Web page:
Medical imaging is facing a tsunami, also known as high deductible health plans, David Levin, MD, of Thomas Jefferson University Hospital in Philadelphia, PA, said at ACR 2015.
Levin is referring to a problem that radiology hasn’t had to face until recently. The New York Times published an article in December 2014 about the discrepancies in costs of exams. One of the examples in the article was for an echocardiogram, billed for $11,579 in Pennsylvania and $403 in North Dakota. In both cases, Medicare reimbursed around $400.
“Patients are becoming extremely price sensitive,” Levin said. “A couple of years ago, there was no such thing as patients shopping around for reasonably priced imaging services.”
Levin noted that as patients shop around, they are going to recognize these huge price discrepancies. Some might argue that patients don’t only care about costs, they care about quality of care as well, and may be willing to pay more for that quality. For those people, Levin cited a study in JAMA in which around 500,000 employees of 18 large corporations were given access to a price transparency platform. A search on the database would provide personalized out-of-pocket costs for each individual based on their insurance design, network, and deductible status. Over 37,000 patients had either an MRI or CT during the study period, 2,200 of whom did a prior search on the transparency platform. Claims payments for those who did the search were 13% lower per exam.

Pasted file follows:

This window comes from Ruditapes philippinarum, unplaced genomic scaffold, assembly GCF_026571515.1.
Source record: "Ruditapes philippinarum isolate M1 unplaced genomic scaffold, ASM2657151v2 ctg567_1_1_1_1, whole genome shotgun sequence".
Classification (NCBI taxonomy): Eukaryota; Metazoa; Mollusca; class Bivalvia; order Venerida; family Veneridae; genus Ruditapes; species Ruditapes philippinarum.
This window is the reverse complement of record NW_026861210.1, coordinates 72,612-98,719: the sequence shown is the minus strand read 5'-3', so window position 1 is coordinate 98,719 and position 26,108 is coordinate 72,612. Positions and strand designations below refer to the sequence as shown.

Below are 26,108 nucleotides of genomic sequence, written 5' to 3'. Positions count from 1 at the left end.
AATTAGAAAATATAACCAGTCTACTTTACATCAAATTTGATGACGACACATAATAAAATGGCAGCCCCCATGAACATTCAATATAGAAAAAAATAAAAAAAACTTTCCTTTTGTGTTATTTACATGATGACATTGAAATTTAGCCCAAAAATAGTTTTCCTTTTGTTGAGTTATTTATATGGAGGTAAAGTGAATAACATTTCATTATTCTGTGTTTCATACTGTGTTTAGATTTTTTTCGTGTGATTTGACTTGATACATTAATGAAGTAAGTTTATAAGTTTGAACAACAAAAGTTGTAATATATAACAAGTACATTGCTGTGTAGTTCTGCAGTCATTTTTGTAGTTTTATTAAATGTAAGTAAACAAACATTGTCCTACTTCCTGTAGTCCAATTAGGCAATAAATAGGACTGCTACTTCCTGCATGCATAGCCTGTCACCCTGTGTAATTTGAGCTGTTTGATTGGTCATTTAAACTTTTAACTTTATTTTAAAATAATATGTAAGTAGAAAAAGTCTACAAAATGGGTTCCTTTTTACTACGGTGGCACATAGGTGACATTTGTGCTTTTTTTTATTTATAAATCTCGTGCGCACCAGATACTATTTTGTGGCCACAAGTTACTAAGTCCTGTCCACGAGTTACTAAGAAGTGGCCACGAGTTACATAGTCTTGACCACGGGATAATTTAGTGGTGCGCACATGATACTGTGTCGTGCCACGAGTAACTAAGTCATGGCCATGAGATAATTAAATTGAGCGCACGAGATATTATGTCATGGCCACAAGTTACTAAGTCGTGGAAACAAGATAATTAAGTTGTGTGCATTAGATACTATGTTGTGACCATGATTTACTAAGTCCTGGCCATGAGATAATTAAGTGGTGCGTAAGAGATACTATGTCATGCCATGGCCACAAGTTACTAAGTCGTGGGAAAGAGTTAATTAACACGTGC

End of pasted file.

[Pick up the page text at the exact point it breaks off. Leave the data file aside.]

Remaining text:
It’s not just patients that are seeking out lower priced imaging facilities, though. Levin said that bigger payers, like Aetna, Humana and United have started rewarding patients for choosing lower cost options. These patients could receive a cash reward of up to $100 for choosing a lower cost facility, and a nurse would help them make appointments at the lower cost facility.
The problem with the numbers, Levin said, is that they are basically just a hodge podge of real, imaginary, and greatly exaggerated numbers.
“[But] whether you like it or not, that’s what we have to deal with,” Levin said.
Imaging centers are going to need to come up with a strategy for their business in a high deductible health plan era, Levin said. But there is no single, set answer. A lot of the strategy will depend on how strong a facility’s presence is in their local marketplace, how the deductibles are structured, and the payers’ market share.
So there isn’t a good answer yet, Levin said. “But we have to think about this, we all have to be aware of this, and we all have to start planning for it.”
The slideshow shows some examples of tools patients can use to search for imaging prices.